US, Dutch set to hit China’s chipmakers with one-two punch


The United States and the Netherlands are set to deliver a one-two punch to China’s chipmakers this summer by further restricting sales of chipmaking equipment, part of the countries’ ongoing effort to prevent their technology from being used to strengthen China’s military.

While the Dutch are planning to curb certain equipment from national champion ASML, and other companies, the U.S. is expected to go one step further and use its long reach to withhold even more Dutch equipment from specific Chinese fabs.

The Dutch government and ASML declined to comment, as did the U.S. Commerce Department, which oversees export controls.

The U.S. in October imposed export restrictions on shipments of American chipmaking tools to China from U.S. companies like Lam Research and Applied Materials on national security grounds, and lobbied other countries with key suppliers to adopt similar curbs.

Chinese Embassy spokesperson Liu Pengyu in Washington decried the move and said the U.S. “has deliberately blockaded and hobbled Chinese companies and forcibly relocated industries and pushed for decoupling,” and said China would “closely follow the developments and firmly safeguard our own interests.”

Japan, home to chip equipment makers Nikon Corp and Tokyo Electron Ltd, has since adopted rules to restrict exports of 23 types of semiconductor manufacturing equipment that will take effect July 23.

The Dutch government plans to announce new regulations on Friday with a licensing requirement for the top tier of ASML’S second-best product line, deep ultra violet (DUV) semiconductor equipment. ASML’s most sophisticated machines — extreme ultraviolent “EUV” lithography machines — are already restricted, and have never been shipped to China.

ASML said in March it expects the Dutch regulations to affect its TWINSCAN NXT:2000i and more sophisticated models.

But the company’s older DUV models, like one called the TWINSCAN NXT:1980Di, could also be kept from about six Chinese facilities by the U.S. The facilities are expected to be identified in a new U.S. rule that will allow the U.S. to restrict foreign equipment with even a small percentage of U.S. parts to those sites, according to a person familiar with the matter. The person was not authorized to speak publicly.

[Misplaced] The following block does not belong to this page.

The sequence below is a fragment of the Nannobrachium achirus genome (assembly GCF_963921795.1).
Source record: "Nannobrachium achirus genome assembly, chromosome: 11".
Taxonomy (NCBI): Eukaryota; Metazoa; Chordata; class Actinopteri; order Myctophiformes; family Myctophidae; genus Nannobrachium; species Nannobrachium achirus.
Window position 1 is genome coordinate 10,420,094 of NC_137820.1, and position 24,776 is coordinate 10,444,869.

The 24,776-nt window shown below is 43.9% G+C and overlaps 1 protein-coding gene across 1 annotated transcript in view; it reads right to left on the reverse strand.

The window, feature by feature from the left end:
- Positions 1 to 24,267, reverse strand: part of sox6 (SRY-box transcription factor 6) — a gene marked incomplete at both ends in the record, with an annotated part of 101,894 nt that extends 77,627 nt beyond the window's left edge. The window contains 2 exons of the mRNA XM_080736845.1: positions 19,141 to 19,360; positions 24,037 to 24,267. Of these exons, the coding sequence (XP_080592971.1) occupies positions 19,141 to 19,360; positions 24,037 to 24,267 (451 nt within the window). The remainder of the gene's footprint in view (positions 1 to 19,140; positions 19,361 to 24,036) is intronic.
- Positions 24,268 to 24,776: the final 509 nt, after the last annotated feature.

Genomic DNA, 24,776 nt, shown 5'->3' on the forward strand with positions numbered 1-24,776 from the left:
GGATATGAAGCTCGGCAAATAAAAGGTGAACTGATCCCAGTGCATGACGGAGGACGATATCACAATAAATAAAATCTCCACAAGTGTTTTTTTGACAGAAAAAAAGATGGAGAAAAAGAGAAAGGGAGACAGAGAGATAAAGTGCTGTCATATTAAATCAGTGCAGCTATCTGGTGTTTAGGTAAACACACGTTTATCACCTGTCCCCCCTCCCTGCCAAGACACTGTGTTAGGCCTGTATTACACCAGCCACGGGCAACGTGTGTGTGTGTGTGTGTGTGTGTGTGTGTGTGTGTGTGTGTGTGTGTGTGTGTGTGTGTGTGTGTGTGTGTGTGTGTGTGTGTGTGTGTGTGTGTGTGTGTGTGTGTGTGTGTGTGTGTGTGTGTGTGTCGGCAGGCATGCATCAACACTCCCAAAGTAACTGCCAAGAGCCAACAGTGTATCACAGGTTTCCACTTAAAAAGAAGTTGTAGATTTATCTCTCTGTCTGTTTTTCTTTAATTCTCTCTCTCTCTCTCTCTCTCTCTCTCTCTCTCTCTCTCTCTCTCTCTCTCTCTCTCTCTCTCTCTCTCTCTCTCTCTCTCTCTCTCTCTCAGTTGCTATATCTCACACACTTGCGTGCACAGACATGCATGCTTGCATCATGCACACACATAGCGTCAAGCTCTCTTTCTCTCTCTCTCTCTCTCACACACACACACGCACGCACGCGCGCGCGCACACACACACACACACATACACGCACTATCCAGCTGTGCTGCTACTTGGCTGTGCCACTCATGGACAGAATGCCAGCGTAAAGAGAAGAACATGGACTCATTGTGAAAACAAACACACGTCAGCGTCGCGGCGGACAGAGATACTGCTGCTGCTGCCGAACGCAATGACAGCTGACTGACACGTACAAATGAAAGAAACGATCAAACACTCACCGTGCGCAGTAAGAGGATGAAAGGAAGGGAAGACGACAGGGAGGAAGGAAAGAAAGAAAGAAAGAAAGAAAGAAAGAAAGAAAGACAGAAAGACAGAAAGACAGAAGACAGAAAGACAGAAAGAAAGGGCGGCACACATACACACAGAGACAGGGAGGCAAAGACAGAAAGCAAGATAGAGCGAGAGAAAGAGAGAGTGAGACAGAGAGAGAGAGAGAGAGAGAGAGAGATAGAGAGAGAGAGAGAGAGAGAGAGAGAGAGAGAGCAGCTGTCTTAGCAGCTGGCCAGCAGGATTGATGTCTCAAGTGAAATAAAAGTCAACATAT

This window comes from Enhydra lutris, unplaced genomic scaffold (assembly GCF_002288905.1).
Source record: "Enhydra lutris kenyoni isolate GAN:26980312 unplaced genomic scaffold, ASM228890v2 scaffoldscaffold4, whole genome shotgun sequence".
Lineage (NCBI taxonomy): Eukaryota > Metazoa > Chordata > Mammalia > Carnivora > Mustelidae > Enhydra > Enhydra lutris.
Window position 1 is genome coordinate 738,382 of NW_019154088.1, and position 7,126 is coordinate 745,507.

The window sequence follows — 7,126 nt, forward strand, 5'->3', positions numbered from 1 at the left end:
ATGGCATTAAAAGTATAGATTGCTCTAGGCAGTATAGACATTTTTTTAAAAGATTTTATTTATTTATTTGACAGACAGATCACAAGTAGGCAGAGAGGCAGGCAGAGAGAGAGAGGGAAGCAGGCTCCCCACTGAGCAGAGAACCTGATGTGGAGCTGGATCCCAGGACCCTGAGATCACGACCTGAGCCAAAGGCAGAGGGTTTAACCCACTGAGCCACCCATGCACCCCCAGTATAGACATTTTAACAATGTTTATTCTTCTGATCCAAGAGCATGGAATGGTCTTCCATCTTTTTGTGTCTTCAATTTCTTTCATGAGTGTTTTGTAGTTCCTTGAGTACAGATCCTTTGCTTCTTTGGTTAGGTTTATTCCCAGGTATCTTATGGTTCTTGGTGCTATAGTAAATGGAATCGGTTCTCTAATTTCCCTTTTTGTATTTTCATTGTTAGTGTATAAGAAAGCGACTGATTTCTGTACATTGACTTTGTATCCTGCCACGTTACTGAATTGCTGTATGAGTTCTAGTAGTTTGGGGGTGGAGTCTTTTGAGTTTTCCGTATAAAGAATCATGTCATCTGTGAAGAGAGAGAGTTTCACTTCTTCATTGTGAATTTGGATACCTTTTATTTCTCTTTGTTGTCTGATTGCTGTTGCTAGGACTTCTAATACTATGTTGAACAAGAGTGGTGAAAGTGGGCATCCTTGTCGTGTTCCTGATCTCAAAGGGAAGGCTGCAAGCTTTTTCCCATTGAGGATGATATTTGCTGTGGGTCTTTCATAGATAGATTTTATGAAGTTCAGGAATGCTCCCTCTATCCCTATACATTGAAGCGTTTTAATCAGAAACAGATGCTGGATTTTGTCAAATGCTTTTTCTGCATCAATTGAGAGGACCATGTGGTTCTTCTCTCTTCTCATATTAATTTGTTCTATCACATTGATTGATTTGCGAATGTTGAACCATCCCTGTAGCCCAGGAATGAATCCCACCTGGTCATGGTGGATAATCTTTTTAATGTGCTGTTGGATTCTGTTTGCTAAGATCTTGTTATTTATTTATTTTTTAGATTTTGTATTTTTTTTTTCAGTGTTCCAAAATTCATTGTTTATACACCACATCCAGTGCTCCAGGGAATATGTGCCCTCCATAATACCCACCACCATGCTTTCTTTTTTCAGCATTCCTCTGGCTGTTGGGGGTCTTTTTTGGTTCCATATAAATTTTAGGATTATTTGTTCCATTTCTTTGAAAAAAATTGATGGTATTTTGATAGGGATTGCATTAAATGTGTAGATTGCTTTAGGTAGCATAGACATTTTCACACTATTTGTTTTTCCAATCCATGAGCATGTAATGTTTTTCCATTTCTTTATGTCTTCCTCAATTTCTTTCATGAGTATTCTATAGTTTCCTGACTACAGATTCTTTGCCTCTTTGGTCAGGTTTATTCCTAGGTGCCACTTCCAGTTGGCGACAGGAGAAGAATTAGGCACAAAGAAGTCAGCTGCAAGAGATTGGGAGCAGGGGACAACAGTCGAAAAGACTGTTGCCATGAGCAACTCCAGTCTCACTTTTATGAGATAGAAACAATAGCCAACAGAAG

The new Dutch regulations will not take effect immediately, sources said, with one person expecting the effective date to be September, two months after publication.

The planned U.S. rule, which sources said may be published by late July, will require licenses to export equipment to about a half dozen Chinese facilities, including a fab operated by SMIC, China’s largest chipmaker, the person familiar with the U.S. plans, said. Licenses to ship the equipment to those facilities will likely be denied, the person said.

The U.S. rule is expected to apply to ASML, the world’s leading chip equipment maker and Netherlands’ largest company, because its systems contain U.S. parts and components.

It is not unusual for the U.S. to modify proposals before clearing regulations, so both the timing and the restrictions could change. The plan described reflects thinking in late June.

The U.S. is also expected to come out with other updates to its sweeping October rules in July, according to sources.

ASML is Europe’s largest chip equipment company due to its dominance in lithography, one of the central steps in the computer chip making process.

Other companies that could be impacted by the new Dutch rules include atomic layer deposition firm ASM International. A spokesman for the Almere-based company declined comment ahead of Friday’s announcement.

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